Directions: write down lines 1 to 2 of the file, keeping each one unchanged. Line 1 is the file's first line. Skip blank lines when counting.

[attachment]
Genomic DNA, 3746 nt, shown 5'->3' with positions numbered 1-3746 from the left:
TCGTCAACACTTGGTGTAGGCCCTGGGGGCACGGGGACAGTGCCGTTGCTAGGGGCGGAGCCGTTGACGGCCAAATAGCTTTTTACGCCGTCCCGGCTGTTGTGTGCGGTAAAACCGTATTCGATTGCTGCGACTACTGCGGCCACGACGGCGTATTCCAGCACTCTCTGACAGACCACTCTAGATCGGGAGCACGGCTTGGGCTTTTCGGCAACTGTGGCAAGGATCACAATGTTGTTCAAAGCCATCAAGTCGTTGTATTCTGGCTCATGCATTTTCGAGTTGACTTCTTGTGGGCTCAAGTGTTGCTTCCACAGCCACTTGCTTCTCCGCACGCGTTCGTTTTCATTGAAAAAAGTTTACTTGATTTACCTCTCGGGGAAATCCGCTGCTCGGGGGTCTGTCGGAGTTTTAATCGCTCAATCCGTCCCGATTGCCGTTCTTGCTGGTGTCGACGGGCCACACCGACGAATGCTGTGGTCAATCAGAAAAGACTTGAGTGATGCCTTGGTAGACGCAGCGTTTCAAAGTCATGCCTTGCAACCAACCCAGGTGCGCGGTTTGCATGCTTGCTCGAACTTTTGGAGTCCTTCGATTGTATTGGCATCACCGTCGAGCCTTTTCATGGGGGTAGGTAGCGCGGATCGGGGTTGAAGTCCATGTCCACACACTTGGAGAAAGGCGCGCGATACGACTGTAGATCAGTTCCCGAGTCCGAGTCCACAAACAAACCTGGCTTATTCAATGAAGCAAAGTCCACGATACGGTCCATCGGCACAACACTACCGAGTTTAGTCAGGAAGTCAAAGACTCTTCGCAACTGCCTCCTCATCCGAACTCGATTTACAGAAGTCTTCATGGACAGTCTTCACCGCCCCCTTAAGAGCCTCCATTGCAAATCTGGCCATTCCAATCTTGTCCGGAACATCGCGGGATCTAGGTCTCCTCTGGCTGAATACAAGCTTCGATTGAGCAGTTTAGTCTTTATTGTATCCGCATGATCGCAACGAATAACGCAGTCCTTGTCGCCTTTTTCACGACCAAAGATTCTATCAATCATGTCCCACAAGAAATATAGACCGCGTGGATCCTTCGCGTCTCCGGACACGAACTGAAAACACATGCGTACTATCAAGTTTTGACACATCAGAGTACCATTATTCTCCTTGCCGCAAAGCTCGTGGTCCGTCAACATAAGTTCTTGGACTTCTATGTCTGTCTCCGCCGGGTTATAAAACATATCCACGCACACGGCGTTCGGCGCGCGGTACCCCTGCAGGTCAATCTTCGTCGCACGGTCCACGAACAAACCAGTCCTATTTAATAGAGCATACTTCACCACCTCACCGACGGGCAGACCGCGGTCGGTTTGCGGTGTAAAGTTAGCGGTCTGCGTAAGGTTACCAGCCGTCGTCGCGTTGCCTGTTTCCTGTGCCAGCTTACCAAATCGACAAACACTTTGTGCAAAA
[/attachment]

Genomic DNA, 3746 nt, shown 5'->3' with positions numbered 1-3746 from the left:
TCGTCAACACTTGGTGTAGGCCCTGGGGGCACGGGGACAGTGCCGTTGCTAGGGGCGGAGCCGTTGACGGCCAAATAGCTTTTTACGCCGTCCCGGCTGTTGTGTGCGGTAAAACCGTATTCGATTGCTGCGACTACTGCGGCCACGACGGCGTATTCCAGCACTCTCTGACAGACCACTCTAGATCGGGAGCACGGCTTGGGCTTTTCGGCAACTGTGGCAAGGATCACAATGTTGTTCAAAGCCATCAAGTCGTTGTATTCTGGCTCATGCATTTTCGAGTTGACTTCTTGTGGGCTCAAGTGTTGCTTCCACAGCCACTTGCTTCTCCGCACGCGTTCGTTTTCATTGAAAAAAGTTTACTTGATTTACCTCTCGGGGAAATCCGCTGCTCGGGGGTCTGTCGGAGTTTTAATCGCTCAATCCGTCCCGATTGCCGTTCTTGCTGGTGTCGACGGGCCACACCGACGAATGCTGTGGTCAATCAGAAAAGACTTGAGTGATGCCTTGGTAGACGCAGCGTTTCAAAGTCATGCCTTGCAACCAACCCAGGTGCGCGGTTTGCATGCTTGCTCGAACTTTTGGAGTCCTTCGATTGTATTGGCATCACCGTCGAGCCTTTTCATGGGGGTAGGTAGCGCGGATCGGGGTTGAAGTCCATGTCCACACACTTGGAGAAAGGCGCGCGATACGACTGTAGATCAGTTCCCGAGTCCGAGTCCACAAACAAACCTGGCTTATTCAATGAAGCAAAGTCCACGATACGGTCCATCGGCACAACACTACCGAGTTTAGTCAGGAAGTCAAAGACTCTTCGCAACTGCCTCCTCATCCGAACTCGATTTACAGAAGTCTTCATGGACAGTCTTCACCGCCCCCTTAAGAGCCTCCATTGCAAATCTGGCCATTCCAATCTTGTCCGGAACATCGCGGGATCTAGGTCTCCTCTGGCTGAATACAAGCTTCGATTGAGCAGTTTAGTCTTTATTGTATCCGCATGATCGCAACGAATAACGCAGTCCTTGTCGCCTTTTTCACGACCAAAGATTCTATCAATCATGTCCCACAAGAAATATAGACCGCGTGGATCCTTCGCGTCTCCGGACACGAACTGAAAACACATGCGTACTATCAAGTTTTGACACATCAGAGTACCATTATTCTCCTTGCCGCAAAGCTCGTGGTCCGTCAACATAAGTTCTTGGACTTCTATGTCTGTCTCCGCCGGGTTATAAAACATATCCACGCACACGGCGTTCGGCGCGCGGTACCCCTGCAGGTCAATCTTCGTCGCACGGTCCACGAACAAACCAGTCCTATTTAATAGAGCATACTTCACCACCTCACCGACGGGCAGACCGCGGTCGGTTTGCGGTGTAAAGTTAGCGGTCTGCGTAAGGTTACCAGCCGTCGTCGCGTTGCCTGTTTCCTGTGCCAGCTTACCAAATCGACAAACACTTTGTGCAAAA